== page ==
That shift to comfort in dependency is a big part of how my identity has evolved. Probably for the better. It is humbling to realize how challenging yet amazing I have found parenting. I honestly didn’t fully expect it to work out for us, so my expectations were nearly nonexistent. Nevertheless, one thing I was genuinely afraid of was losing my drive. Losing my passion for my career. And losing my love of writing. In some ways, exhaustion of new parenting has borrowed from those reserves. They’re rebuilding, slowly, but it’s bizarre to see my biggest fear start to happen and be too tired to care that much. I can voice that now, 4 months in, because they’re coming back. But I definitely was surprised to see how easily and even happily I added “mom” to my identity when I thought I surely wouldn’t change that much. I wouldn’t be “that girl.” I don’t like proving myself wrong. As my Instagram feed became the Auggie show that I swore it never would, I laughed at myself because when on maternity leave in winter, what else am I going to take pictures of? When I felt the emotional cocktail of joy at being back at work mixed with guilt for feeling joyful mixed with an intense sadness at being away from Augustine mixed with gratitude to my mom for watching him plus a dash of fearful jealousy that he’ll like her better…once again, I’ve arrived at cliche.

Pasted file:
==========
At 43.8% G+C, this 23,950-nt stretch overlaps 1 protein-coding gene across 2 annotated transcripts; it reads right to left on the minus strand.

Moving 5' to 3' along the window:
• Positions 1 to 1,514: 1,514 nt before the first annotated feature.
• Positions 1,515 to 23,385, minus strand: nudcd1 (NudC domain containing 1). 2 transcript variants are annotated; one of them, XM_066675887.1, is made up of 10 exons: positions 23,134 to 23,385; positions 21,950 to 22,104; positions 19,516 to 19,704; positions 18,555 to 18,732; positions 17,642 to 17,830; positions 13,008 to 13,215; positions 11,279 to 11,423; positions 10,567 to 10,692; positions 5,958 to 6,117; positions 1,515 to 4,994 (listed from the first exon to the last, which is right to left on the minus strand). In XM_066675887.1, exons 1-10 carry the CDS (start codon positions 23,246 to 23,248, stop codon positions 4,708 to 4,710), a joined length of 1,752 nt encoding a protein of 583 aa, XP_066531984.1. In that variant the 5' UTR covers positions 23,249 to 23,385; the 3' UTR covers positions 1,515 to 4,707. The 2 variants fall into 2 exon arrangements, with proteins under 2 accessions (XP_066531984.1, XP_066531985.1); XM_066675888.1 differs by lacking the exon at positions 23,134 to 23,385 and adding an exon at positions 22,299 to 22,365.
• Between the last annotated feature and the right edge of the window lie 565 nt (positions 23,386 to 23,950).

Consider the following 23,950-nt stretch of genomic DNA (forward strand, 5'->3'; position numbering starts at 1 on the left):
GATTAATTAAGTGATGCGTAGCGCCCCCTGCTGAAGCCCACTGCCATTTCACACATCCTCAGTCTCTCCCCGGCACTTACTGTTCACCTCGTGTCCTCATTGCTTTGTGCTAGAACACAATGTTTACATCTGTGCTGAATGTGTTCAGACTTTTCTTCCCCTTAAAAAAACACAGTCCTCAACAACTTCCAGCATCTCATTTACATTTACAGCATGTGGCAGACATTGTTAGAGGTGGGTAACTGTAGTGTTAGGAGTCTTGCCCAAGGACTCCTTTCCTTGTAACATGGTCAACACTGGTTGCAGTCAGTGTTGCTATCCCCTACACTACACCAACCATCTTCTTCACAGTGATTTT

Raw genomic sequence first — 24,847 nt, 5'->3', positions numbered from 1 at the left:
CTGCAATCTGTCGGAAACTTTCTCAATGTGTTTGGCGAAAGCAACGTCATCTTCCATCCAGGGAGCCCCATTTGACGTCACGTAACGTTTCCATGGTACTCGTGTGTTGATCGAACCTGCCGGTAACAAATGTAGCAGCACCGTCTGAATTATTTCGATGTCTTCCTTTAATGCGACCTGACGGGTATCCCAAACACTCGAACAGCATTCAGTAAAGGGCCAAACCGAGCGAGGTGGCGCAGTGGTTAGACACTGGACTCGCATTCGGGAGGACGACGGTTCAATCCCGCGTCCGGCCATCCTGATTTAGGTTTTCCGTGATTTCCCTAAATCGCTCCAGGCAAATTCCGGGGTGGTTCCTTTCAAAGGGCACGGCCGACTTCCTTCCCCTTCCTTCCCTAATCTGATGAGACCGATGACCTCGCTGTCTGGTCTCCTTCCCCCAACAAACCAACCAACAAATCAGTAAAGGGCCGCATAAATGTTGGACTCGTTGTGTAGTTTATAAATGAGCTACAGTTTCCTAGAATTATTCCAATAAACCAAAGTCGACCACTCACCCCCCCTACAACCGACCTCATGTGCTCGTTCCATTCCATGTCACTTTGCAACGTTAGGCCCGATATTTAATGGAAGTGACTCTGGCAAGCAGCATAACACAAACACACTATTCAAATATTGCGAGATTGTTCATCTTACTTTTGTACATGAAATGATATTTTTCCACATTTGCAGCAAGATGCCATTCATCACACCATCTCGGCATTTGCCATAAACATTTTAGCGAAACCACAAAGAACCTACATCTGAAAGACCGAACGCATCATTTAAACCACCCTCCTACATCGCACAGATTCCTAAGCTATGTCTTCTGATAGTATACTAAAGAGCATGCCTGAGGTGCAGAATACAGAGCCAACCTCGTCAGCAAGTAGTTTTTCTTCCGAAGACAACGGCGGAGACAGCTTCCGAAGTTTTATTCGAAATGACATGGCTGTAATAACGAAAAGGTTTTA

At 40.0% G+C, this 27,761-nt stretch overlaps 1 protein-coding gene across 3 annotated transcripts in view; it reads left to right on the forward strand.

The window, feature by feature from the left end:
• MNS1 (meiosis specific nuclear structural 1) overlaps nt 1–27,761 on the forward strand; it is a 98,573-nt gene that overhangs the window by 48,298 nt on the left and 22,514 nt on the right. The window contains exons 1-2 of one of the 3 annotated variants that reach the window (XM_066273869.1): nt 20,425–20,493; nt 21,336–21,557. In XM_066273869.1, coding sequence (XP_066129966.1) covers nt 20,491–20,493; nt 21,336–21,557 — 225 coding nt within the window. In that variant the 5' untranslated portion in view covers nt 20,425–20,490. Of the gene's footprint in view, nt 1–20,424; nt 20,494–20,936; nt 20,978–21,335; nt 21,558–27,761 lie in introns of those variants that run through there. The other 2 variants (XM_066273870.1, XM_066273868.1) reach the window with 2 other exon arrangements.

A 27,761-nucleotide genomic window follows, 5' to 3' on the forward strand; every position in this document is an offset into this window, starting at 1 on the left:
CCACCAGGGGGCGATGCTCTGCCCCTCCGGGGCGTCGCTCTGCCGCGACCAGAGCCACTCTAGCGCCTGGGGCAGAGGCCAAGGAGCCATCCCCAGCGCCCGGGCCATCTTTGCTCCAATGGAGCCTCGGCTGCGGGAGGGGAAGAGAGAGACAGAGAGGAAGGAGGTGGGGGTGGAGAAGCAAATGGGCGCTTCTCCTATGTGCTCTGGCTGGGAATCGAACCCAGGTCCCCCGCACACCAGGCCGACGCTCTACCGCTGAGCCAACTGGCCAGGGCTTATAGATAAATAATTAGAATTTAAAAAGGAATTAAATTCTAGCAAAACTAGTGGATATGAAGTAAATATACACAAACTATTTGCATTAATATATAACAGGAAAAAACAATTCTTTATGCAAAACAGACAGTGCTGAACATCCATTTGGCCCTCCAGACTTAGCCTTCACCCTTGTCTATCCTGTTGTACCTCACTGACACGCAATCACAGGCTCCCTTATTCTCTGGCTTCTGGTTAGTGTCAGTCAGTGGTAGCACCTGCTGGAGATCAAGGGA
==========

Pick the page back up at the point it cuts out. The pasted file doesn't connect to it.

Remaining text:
When I found out we were going to be parents, I really wanted to avoid being cliche…but now I realize that’s just another cliche anyway. Parenthood is amazing. Exhausting. Rewarding…yet draining. It’s everything you’ve ever heard. And that’s kind of amazing, too.

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5 thoughts on “Typical New Mom

  1. Sam

    I don’t know you and you don’t know me, but I stumbled across your blog a few months ago, I liked it and added it to my feedly.